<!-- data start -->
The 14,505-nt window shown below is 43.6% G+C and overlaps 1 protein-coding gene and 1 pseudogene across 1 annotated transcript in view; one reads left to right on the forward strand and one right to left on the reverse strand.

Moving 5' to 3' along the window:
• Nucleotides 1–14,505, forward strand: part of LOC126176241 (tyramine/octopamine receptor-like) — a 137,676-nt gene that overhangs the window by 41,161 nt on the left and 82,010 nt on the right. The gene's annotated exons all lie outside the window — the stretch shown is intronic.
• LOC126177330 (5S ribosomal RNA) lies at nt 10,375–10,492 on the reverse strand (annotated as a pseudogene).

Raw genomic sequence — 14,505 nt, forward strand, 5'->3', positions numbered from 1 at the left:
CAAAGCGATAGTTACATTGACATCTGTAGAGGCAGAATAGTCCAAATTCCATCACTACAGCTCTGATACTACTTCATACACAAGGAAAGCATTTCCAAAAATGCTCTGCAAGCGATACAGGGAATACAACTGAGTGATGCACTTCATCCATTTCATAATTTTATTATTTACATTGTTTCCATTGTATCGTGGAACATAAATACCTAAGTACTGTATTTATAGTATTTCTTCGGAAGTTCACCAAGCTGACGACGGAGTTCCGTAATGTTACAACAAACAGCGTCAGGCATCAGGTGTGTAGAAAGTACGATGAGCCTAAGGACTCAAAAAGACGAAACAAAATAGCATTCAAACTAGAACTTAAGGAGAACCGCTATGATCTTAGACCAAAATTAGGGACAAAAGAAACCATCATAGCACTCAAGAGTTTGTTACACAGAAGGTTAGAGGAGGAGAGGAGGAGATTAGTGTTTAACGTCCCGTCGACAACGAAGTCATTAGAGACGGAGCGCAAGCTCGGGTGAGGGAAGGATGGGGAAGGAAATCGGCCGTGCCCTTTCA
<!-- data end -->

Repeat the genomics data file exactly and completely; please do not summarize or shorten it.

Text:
The 14,505-nt window shown below is 43.6% G+C and overlaps 1 protein-coding gene and 1 pseudogene across 1 annotated transcript in view; one reads left to right on the forward strand and one right to left on the reverse strand.

Moving 5' to 3' along the window:
• Nucleotides 1–14,505, forward strand: part of LOC126176241 (tyramine/octopamine receptor-like) — a 137,676-nt gene that overhangs the window by 41,161 nt on the left and 82,010 nt on the right. The gene's annotated exons all lie outside the window — the stretch shown is intronic.
• LOC126177330 (5S ribosomal RNA) lies at nt 10,375–10,492 on the reverse strand (annotated as a pseudogene).

Raw genomic sequence — 14,505 nt, forward strand, 5'->3', positions numbered from 1 at the left:
CAAAGCGATAGTTACATTGACATCTGTAGAGGCAGAATAGTCCAAATTCCATCACTACAGCTCTGATACTACTTCATACACAAGGAAAGCATTTCCAAAAATGCTCTGCAAGCGATACAGGGAATACAACTGAGTGATGCACTTCATCCATTTCATAATTTTATTATTTACATTGTTTCCATTGTATCGTGGAACATAAATACCTAAGTACTGTATTTATAGTATTTCTTCGGAAGTTCACCAAGCTGACGACGGAGTTCCGTAATGTTACAACAAACAGCGTCAGGCATCAGGTGTGTAGAAAGTACGATGAGCCTAAGGACTCAAAAAGACGAAACAAAATAGCATTCAAACTAGAACTTAAGGAGAACCGCTATGATCTTAGACCAAAATTAGGGACAAAAGAAACCATCATAGCACTCAAGAGTTTGTTACACAGAAGGTTAGAGGAGGAGAGGAGGAGATTAGTGTTTAACGTCCCGTCGACAACGAAGTCATTAGAGACGGAGCGCAAGCTCGGGTGAGGGAAGGATGGGGAAGGAAATCGGCCGTGCCCTTTCA